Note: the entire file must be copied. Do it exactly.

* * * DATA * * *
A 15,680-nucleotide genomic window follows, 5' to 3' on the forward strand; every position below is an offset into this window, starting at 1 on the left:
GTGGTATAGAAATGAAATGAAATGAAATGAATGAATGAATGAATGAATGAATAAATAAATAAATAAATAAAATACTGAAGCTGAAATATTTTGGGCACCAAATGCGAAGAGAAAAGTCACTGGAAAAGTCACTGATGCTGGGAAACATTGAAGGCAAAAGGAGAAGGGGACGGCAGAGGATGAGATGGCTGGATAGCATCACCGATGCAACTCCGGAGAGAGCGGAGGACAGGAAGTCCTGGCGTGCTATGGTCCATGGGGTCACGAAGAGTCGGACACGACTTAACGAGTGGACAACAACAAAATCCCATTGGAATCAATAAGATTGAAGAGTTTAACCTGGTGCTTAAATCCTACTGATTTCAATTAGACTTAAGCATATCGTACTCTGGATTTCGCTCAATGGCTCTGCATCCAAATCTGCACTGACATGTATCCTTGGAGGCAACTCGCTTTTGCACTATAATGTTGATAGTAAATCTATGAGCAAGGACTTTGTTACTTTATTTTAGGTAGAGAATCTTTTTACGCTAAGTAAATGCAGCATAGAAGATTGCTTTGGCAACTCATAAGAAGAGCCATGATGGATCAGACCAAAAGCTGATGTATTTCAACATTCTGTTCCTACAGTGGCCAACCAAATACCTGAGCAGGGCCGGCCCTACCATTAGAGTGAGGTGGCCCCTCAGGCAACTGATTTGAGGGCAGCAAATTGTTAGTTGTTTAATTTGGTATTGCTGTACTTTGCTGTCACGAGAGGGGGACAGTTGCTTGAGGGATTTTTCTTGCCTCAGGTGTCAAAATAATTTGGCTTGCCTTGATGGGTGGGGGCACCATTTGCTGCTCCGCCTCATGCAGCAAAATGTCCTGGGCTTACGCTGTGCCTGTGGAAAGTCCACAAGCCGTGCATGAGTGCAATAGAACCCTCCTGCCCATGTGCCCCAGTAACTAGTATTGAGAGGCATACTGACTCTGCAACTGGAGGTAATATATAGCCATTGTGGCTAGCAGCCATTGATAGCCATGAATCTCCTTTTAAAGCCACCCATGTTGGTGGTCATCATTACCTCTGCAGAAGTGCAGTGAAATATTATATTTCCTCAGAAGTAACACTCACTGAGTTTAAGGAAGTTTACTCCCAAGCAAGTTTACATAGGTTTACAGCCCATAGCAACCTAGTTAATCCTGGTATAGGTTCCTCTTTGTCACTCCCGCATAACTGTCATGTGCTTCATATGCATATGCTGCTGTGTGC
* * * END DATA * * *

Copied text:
A 15,680-nucleotide genomic window follows, 5' to 3' on the forward strand; every position below is an offset into this window, starting at 1 on the left:
GTGGTATAGAAATGAAATGAAATGAAATGAATGAATGAATGAATGAATGAATAAATAAATAAATAAATAAAATACTGAAGCTGAAATATTTTGGGCACCAAATGCGAAGAGAAAAGTCACTGGAAAAGTCACTGATGCTGGGAAACATTGAAGGCAAAAGGAGAAGGGGACGGCAGAGGATGAGATGGCTGGATAGCATCACCGATGCAACTCCGGAGAGAGCGGAGGACAGGAAGTCCTGGCGTGCTATGGTCCATGGGGTCACGAAGAGTCGGACACGACTTAACGAGTGGACAACAACAAAATCCCATTGGAATCAATAAGATTGAAGAGTTTAACCTGGTGCTTAAATCCTACTGATTTCAATTAGACTTAAGCATATCGTACTCTGGATTTCGCTCAATGGCTCTGCATCCAAATCTGCACTGACATGTATCCTTGGAGGCAACTCGCTTTTGCACTATAATGTTGATAGTAAATCTATGAGCAAGGACTTTGTTACTTTATTTTAGGTAGAGAATCTTTTTACGCTAAGTAAATGCAGCATAGAAGATTGCTTTGGCAACTCATAAGAAGAGCCATGATGGATCAGACCAAAAGCTGATGTATTTCAACATTCTGTTCCTACAGTGGCCAACCAAATACCTGAGCAGGGCCGGCCCTACCATTAGAGTGAGGTGGCCCCTCAGGCAACTGATTTGAGGGCAGCAAATTGTTAGTTGTTTAATTTGGTATTGCTGTACTTTGCTGTCACGAGAGGGGGACAGTTGCTTGAGGGATTTTTCTTGCCTCAGGTGTCAAAATAATTTGGCTTGCCTTGATGGGTGGGGGCACCATTTGCTGCTCCGCCTCATGCAGCAAAATGTCCTGGGCTTACGCTGTGCCTGTGGAAAGTCCACAAGCCGTGCATGAGTGCAATAGAACCCTCCTGCCCATGTGCCCCAGTAACTAGTATTGAGAGGCATACTGACTCTGCAACTGGAGGTAATATATAGCCATTGTGGCTAGCAGCCATTGATAGCCATGAATCTCCTTTTAAAGCCACCCATGTTGGTGGTCATCATTACCTCTGCAGAAGTGCAGTGAAATATTATATTTCCTCAGAAGTAACACTCACTGAGTTTAAGGAAGTTTACTCCCAAGCAAGTTTACATAGGTTTACAGCCCATAGCAACCTAGTTAATCCTGGTATAGGTTCCTCTTTGTCACTCCCGCATAACTGTCATGTGCTTCATATGCATATGCTGCTGTGTGC